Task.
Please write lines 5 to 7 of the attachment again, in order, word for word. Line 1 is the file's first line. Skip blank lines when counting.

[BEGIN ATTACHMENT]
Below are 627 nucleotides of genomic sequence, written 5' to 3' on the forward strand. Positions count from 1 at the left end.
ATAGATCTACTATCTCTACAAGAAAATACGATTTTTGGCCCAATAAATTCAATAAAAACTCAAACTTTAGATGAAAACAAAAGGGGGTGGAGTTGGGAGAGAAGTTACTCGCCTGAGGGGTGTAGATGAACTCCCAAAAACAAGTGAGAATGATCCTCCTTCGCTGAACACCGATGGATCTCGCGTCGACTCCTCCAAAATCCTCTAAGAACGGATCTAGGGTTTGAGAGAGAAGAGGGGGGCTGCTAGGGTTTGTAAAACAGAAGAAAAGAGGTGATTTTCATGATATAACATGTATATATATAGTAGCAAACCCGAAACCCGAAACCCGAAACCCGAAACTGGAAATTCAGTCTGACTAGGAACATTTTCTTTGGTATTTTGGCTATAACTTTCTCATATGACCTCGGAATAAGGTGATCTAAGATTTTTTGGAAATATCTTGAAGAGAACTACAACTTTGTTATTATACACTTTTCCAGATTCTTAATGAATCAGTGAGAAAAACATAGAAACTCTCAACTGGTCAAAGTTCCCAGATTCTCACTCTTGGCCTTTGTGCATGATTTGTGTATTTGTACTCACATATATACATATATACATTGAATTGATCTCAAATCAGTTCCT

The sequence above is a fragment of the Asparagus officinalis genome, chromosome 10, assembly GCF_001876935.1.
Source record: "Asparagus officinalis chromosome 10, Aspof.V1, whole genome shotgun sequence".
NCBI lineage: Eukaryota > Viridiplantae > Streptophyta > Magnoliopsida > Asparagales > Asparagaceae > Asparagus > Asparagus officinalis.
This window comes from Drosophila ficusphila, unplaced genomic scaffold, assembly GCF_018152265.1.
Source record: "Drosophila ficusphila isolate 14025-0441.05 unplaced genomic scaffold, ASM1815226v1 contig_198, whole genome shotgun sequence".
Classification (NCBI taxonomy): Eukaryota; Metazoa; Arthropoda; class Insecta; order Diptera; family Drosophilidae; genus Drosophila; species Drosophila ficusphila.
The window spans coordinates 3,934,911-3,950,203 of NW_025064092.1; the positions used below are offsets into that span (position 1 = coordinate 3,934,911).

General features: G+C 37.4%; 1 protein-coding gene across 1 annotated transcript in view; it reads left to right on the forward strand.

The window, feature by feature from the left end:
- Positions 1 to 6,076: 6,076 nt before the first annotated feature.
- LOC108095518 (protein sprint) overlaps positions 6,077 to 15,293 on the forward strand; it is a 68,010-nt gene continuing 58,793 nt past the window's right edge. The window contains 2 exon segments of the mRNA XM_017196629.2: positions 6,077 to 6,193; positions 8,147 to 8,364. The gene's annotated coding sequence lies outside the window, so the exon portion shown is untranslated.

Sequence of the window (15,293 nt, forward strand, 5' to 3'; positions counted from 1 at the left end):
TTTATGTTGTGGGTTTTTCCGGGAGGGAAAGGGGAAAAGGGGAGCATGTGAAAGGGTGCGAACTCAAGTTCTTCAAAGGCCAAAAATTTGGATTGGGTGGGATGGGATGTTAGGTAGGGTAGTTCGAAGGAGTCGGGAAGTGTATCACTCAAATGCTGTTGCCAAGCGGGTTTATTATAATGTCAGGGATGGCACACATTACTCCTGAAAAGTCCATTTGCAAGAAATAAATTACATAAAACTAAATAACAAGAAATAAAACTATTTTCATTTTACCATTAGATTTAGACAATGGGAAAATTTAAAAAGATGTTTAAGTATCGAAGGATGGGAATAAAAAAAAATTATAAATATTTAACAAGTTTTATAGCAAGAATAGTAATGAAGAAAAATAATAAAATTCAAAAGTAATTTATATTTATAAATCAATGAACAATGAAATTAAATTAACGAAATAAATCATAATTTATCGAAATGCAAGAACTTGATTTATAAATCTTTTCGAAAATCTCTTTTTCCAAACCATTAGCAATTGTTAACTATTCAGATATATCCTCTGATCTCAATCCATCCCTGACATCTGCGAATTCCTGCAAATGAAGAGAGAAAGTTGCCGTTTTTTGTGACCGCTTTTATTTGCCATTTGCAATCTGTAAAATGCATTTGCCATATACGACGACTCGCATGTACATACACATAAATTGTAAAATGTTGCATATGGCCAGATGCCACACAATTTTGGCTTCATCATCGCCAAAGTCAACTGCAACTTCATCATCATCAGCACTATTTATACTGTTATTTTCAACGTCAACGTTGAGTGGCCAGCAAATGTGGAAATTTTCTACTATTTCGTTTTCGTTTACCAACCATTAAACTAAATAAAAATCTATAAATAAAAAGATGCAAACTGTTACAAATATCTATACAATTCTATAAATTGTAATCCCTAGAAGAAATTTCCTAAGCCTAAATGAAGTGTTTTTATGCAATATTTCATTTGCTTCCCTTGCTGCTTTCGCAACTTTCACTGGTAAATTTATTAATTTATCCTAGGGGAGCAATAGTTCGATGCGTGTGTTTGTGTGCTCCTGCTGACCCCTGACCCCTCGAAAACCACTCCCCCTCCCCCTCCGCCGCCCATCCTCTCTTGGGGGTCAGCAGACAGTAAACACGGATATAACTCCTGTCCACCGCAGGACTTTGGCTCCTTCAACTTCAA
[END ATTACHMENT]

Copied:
NCBI lineage: Eukaryota > Viridiplantae > Streptophyta > Magnoliopsida > Asparagales > Asparagaceae > Asparagus > Asparagus officinalis.
This window comes from Drosophila ficusphila, unplaced genomic scaffold, assembly GCF_018152265.1.
Source record: "Drosophila ficusphila isolate 14025-0441.05 unplaced genomic scaffold, ASM1815226v1 contig_198, whole genome shotgun sequence".